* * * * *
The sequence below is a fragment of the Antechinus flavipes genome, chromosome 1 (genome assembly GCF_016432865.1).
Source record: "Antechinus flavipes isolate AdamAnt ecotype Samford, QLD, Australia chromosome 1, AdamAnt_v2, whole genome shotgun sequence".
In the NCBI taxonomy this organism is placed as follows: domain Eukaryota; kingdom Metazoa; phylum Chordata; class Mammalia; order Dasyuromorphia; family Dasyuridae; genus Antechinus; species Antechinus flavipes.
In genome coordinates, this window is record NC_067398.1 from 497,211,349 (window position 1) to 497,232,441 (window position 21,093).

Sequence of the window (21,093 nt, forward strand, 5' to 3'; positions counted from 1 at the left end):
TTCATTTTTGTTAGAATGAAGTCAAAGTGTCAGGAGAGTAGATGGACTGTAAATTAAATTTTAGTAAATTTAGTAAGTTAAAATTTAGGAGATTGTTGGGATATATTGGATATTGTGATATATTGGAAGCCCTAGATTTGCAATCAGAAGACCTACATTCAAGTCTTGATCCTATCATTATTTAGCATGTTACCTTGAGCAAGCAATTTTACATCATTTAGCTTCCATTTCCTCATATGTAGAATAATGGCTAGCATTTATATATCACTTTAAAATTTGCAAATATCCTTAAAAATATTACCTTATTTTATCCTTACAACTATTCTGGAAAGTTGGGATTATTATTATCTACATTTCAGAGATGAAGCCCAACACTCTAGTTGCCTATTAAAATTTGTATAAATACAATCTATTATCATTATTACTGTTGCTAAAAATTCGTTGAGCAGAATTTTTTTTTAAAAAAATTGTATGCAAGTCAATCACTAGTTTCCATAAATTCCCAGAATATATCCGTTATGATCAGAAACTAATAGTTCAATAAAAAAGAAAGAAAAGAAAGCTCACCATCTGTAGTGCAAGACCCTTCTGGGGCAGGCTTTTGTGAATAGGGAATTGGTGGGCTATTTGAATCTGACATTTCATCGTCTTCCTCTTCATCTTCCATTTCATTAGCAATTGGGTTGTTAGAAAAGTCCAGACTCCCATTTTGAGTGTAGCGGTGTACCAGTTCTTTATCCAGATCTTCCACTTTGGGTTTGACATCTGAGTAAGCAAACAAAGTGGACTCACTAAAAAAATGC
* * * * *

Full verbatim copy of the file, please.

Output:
The sequence below is a fragment of the Antechinus flavipes genome, chromosome 1 (genome assembly GCF_016432865.1).
Source record: "Antechinus flavipes isolate AdamAnt ecotype Samford, QLD, Australia chromosome 1, AdamAnt_v2, whole genome shotgun sequence".
In the NCBI taxonomy this organism is placed as follows: domain Eukaryota; kingdom Metazoa; phylum Chordata; class Mammalia; order Dasyuromorphia; family Dasyuridae; genus Antechinus; species Antechinus flavipes.
In genome coordinates, this window is record NC_067398.1 from 497,211,349 (window position 1) to 497,232,441 (window position 21,093).

Sequence of the window (21,093 nt, forward strand, 5' to 3'; positions counted from 1 at the left end):
TTCATTTTTGTTAGAATGAAGTCAAAGTGTCAGGAGAGTAGATGGACTGTAAATTAAATTTTAGTAAATTTAGTAAGTTAAAATTTAGGAGATTGTTGGGATATATTGGATATTGTGATATATTGGAAGCCCTAGATTTGCAATCAGAAGACCTACATTCAAGTCTTGATCCTATCATTATTTAGCATGTTACCTTGAGCAAGCAATTTTACATCATTTAGCTTCCATTTCCTCATATGTAGAATAATGGCTAGCATTTATATATCACTTTAAAATTTGCAAATATCCTTAAAAATATTACCTTATTTTATCCTTACAACTATTCTGGAAAGTTGGGATTATTATTATCTACATTTCAGAGATGAAGCCCAACACTCTAGTTGCCTATTAAAATTTGTATAAATACAATCTATTATCATTATTACTGTTGCTAAAAATTCGTTGAGCAGAATTTTTTTTTAAAAAAATTGTATGCAAGTCAATCACTAGTTTCCATAAATTCCCAGAATATATCCGTTATGATCAGAAACTAATAGTTCAATAAAAAAGAAAGAAAAGAAAGCTCACCATCTGTAGTGCAAGACCCTTCTGGGGCAGGCTTTTGTGAATAGGGAATTGGTGGGCTATTTGAATCTGACATTTCATCGTCTTCCTCTTCATCTTCCATTTCATTAGCAATTGGGTTGTTAGAAAAGTCCAGACTCCCATTTTGAGTGTAGCGGTGTACCAGTTCTTTATCCAGATCTTCCACTTTGGGTTTGACATCTGAGTAAGCAAACAAAGTGGACTCACTAAAAAAATGC